top of page


A big percentage of metal parts need machining. The raw process might be
castings, forgings, bar material, welding structure, etc. Modern machining
centers utilizing traditional machining equipment, and CNC machining with
auto-feeders allow a variety of different cutting methods thus granting almost
endless possibilities.

Screenshot 2024-04-06 191723.png

CNC Machining

CNC, or Computer Numerical Control, machining is a subtractive manufacturing process that takes human error out of the equation, using computerized lathe machine tools to make custom-designed parts. Automation is often implemented throughout the process, which can save the client time and cost on completing projects.


The CNC process relies on digital instructions made using computer-aided manufacturing software that writes code with numerical values that CNC machines can read to execute processes from beginning to end. CNC machines use that computer-aided design to automate, monitor, and control a machine’s movements.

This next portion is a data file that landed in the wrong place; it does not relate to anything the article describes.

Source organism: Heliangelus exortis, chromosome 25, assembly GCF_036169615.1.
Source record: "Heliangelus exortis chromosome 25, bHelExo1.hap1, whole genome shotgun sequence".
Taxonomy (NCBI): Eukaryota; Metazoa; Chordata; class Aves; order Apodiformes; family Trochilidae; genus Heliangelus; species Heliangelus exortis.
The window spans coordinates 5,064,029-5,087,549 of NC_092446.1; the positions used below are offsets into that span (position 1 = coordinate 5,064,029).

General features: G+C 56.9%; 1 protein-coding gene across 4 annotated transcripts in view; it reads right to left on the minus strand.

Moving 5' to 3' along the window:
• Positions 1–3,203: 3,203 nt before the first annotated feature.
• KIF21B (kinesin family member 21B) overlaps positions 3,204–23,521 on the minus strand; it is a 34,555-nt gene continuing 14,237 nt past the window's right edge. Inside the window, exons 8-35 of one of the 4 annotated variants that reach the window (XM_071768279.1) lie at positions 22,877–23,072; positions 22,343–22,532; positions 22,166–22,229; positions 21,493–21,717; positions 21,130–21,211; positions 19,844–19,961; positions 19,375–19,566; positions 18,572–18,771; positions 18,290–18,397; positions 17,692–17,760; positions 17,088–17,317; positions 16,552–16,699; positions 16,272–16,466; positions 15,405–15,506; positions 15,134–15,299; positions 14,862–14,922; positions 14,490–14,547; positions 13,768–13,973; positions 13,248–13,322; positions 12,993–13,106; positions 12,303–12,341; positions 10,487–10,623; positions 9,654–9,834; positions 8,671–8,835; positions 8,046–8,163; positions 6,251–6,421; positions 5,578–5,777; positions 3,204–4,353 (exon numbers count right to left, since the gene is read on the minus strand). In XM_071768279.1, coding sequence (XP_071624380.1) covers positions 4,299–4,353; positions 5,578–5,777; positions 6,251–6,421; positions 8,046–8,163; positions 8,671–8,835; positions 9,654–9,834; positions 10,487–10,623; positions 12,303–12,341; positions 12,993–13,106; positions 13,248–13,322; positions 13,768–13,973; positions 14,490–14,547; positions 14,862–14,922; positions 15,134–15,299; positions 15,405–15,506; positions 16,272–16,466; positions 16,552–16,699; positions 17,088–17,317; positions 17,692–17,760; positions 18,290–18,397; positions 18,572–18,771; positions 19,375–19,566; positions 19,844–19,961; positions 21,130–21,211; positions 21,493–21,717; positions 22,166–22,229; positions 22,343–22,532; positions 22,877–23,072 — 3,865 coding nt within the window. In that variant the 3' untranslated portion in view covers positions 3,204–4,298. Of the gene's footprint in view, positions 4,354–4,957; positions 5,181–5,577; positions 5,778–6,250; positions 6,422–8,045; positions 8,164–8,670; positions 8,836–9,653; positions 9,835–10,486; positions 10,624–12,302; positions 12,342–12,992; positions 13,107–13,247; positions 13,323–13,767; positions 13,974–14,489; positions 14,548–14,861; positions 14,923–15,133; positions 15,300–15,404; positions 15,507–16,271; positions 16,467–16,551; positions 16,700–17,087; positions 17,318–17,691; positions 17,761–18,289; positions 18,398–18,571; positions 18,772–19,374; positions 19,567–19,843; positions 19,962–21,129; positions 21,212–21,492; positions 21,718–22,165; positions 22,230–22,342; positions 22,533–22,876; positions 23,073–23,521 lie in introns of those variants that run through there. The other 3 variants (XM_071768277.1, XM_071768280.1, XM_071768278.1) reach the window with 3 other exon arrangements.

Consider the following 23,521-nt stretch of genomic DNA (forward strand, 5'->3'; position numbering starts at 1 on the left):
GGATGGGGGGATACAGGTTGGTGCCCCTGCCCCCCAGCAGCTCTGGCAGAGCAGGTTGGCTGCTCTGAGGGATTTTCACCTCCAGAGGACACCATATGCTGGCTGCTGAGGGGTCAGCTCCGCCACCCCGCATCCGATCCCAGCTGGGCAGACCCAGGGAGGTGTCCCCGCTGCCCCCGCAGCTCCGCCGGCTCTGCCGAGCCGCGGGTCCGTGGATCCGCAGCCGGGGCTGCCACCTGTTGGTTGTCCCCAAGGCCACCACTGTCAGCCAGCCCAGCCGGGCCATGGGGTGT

CNC machining is a manufacturing process in which pre-programmed computer software dictates the movement of factory tools and machinery. The process can be used to
control a range of complex machinery. With CNC machining, three-dimensional cutting tasks can be
accomplished in a single set of prompts.


Screw Machining

Screw machining is the process of rapidly spinning lathes that shave metal down to the desired size. There are 2 major types of screw machines: Turret and Swiss. Both automatic and CNC Swiss screw machines are relatively cost-efficient for longer production runs because once they have been correctly programmed and oriented.

At the same time, both processes are able to perform more precise work as a byproduct of their tight configuration and tooling. Overall, however, Swiss screw machines are superior to Turret style machines in their ability to output more precise work due to their ability to add additional types of tooling fixtures.

Image by Edge2Edge Media
bottom of page